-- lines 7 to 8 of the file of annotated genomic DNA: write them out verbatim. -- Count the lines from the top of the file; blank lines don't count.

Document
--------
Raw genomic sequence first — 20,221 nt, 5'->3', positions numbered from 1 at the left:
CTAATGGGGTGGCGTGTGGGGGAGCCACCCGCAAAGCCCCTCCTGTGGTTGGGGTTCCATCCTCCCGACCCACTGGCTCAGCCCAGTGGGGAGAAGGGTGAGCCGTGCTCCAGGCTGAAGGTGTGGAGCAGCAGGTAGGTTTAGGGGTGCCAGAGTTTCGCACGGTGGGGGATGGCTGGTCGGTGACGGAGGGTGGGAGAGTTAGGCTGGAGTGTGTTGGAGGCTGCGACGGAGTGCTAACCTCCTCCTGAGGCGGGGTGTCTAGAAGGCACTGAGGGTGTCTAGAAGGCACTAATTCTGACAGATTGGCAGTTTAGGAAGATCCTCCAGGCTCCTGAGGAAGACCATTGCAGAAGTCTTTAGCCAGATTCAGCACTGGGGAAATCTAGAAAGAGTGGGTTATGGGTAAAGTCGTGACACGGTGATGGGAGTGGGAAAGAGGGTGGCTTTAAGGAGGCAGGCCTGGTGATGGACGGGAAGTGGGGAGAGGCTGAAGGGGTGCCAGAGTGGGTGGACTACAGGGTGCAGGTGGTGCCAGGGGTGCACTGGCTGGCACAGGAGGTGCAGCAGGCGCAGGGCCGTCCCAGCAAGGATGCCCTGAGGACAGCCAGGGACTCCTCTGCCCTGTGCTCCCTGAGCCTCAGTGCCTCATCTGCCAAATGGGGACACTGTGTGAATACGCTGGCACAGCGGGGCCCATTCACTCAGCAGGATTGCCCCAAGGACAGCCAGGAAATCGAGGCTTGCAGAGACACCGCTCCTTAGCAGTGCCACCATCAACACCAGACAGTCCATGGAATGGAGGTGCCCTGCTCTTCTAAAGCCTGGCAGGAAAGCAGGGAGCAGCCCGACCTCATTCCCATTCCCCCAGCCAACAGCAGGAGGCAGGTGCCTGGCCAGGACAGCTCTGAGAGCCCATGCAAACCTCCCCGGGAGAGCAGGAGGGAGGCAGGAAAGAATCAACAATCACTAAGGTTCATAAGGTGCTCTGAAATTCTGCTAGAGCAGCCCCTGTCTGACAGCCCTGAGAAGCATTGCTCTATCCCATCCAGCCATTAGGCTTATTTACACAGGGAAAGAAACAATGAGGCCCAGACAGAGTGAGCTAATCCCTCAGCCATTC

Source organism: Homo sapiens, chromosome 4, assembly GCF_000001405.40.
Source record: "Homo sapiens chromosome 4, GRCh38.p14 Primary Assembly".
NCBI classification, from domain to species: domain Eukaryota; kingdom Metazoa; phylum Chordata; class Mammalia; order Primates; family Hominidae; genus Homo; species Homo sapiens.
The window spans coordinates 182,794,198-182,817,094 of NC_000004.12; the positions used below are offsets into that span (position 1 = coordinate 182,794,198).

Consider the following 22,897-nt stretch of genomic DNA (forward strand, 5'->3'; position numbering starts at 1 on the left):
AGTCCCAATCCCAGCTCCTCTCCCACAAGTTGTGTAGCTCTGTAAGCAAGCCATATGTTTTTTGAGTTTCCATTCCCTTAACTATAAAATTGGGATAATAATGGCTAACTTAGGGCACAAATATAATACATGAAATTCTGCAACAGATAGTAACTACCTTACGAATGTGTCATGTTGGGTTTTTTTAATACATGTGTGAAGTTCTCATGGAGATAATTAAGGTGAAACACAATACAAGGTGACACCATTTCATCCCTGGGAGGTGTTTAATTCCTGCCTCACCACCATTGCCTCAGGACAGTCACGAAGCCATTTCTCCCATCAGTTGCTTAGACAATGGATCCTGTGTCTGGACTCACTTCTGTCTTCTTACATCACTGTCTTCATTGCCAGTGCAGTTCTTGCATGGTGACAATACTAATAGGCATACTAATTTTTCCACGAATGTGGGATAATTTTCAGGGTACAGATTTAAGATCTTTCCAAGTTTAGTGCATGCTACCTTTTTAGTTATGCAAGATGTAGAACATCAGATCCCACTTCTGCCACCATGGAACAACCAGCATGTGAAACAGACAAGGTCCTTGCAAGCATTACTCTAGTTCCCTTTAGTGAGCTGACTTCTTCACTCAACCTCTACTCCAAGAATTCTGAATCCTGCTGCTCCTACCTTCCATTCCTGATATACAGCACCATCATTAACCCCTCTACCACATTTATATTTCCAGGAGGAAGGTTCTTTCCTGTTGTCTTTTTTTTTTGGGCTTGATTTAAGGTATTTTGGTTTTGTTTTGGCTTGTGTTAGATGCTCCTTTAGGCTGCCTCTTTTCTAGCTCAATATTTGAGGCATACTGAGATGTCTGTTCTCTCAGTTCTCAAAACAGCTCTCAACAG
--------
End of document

Consider the following 22,897-nt stretch of genomic DNA (forward strand, 5'->3'; position numbering starts at 1 on the left):
AGTCCCAATCCCAGCTCCTCTCCCACAAGTTGTGTAGCTCTGTAAGCAAGCCATATGTTTTTTGAGTTTCCATTCCCTTAACTATAAAATTGGGATAATAATGGCTAACTTAGGGCACAAATATAATACATGAAATTCTGCAACAGATAGTAACTACCTTACGAATGTGTCATGTTGGGTTTTTTTAATACATGTGTGAAGTTCTCATGGAGATAATTAAGGTGAAACACAATACAAGGTGACACCATTTCATCCCTGGGAGGTGTTTAATTCCTGCCTCACCACCATTGCCTCAGGACAGTCACGAAGCCATTTCTCCCATCAGTTGCTTAGACAATGGATCCTGTGTCTGGACTCACTTCTGTCTTCTTACATCACTGTCTTCATTGCCAGTGCAGTTCTTGCATGGTGACAATACTAATAGGCATACTAATTTTTCCACGAATGTGGGATAATTTTCAGGGTACAGATTTAAGATCTTTCCAAGTTTAGTGCATGCTACCTTTTTAGTTATGCAAGATGTAGAACATCAGATCCCACTTCTGCCACCATGGAACAACCAGCATGTGAAACAGACAAGGTCCTTGCAAGCATTACTCTAGTTCCCTTTAGTGAGCTGACTTCTTCACTCAACCTCTACTCCAAGAATTCTGAATCCTGCTGCTCCTACCTTCCATTCCTGATATACAGCACCATCATTAACCCCTCTACCACATTTATATTTCCAGGAGGAAGGTTCTTTCCTGTTGTCTTTTTTTTTTGGGCTTGATTTAAGGTATTTTGGTTTTGTTTTGGCTTGTGTTAGATGCTCCTTTAGGCTGCCTCTTTTCTAGCTCAATATTTGAGGCATACTGAGATGTCTGTTCTCTCAGTTCTCAAAACAGCTCTCAACAG